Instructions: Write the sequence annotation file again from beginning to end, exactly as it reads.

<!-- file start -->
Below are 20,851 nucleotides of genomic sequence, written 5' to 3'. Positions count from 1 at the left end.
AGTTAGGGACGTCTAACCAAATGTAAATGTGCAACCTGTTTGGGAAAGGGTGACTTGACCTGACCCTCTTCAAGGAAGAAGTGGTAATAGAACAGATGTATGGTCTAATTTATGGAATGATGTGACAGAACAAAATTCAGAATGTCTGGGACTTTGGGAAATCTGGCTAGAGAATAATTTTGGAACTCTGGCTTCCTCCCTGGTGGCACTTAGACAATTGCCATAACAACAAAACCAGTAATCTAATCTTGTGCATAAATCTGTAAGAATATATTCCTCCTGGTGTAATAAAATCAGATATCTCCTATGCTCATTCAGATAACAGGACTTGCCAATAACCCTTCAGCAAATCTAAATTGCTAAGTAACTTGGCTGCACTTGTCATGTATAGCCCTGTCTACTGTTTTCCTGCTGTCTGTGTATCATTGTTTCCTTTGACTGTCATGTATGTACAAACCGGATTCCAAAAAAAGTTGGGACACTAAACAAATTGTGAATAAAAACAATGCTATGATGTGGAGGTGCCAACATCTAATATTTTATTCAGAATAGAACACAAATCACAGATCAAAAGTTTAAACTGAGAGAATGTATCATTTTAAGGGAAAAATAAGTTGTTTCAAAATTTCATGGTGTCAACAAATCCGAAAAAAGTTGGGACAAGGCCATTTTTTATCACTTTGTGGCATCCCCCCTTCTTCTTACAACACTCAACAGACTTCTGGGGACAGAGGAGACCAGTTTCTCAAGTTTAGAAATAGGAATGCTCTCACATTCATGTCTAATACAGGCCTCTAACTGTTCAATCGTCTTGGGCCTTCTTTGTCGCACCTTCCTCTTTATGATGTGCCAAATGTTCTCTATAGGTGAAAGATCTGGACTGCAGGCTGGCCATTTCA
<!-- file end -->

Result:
Below are 20,851 nucleotides of genomic sequence, written 5' to 3'. Positions count from 1 at the left end.
AGTTAGGGACGTCTAACCAAATGTAAATGTGCAACCTGTTTGGGAAAGGGTGACTTGACCTGACCCTCTTCAAGGAAGAAGTGGTAATAGAACAGATGTATGGTCTAATTTATGGAATGATGTGACAGAACAAAATTCAGAATGTCTGGGACTTTGGGAAATCTGGCTAGAGAATAATTTTGGAACTCTGGCTTCCTCCCTGGTGGCACTTAGACAATTGCCATAACAACAAAACCAGTAATCTAATCTTGTGCATAAATCTGTAAGAATATATTCCTCCTGGTGTAATAAAATCAGATATCTCCTATGCTCATTCAGATAACAGGACTTGCCAATAACCCTTCAGCAAATCTAAATTGCTAAGTAACTTGGCTGCACTTGTCATGTATAGCCCTGTCTACTGTTTTCCTGCTGTCTGTGTATCATTGTTTCCTTTGACTGTCATGTATGTACAAACCGGATTCCAAAAAAAGTTGGGACACTAAACAAATTGTGAATAAAAACAATGCTATGATGTGGAGGTGCCAACATCTAATATTTTATTCAGAATAGAACACAAATCACAGATCAAAAGTTTAAACTGAGAGAATGTATCATTTTAAGGGAAAAATAAGTTGTTTCAAAATTTCATGGTGTCAACAAATCCGAAAAAAGTTGGGACAAGGCCATTTTTTATCACTTTGTGGCATCCCCCCTTCTTCTTACAACACTCAACAGACTTCTGGGGACAGAGGAGACCAGTTTCTCAAGTTTAGAAATAGGAATGCTCTCACATTCATGTCTAATACAGGCCTCTAACTGTTCAATCGTCTTGGGCCTTCTTTGTCGCACCTTCCTCTTTATGATGTGCCAAATGTTCTCTATAGGTGAAAGATCTGGACTGCAGGCTGGCCATTTCA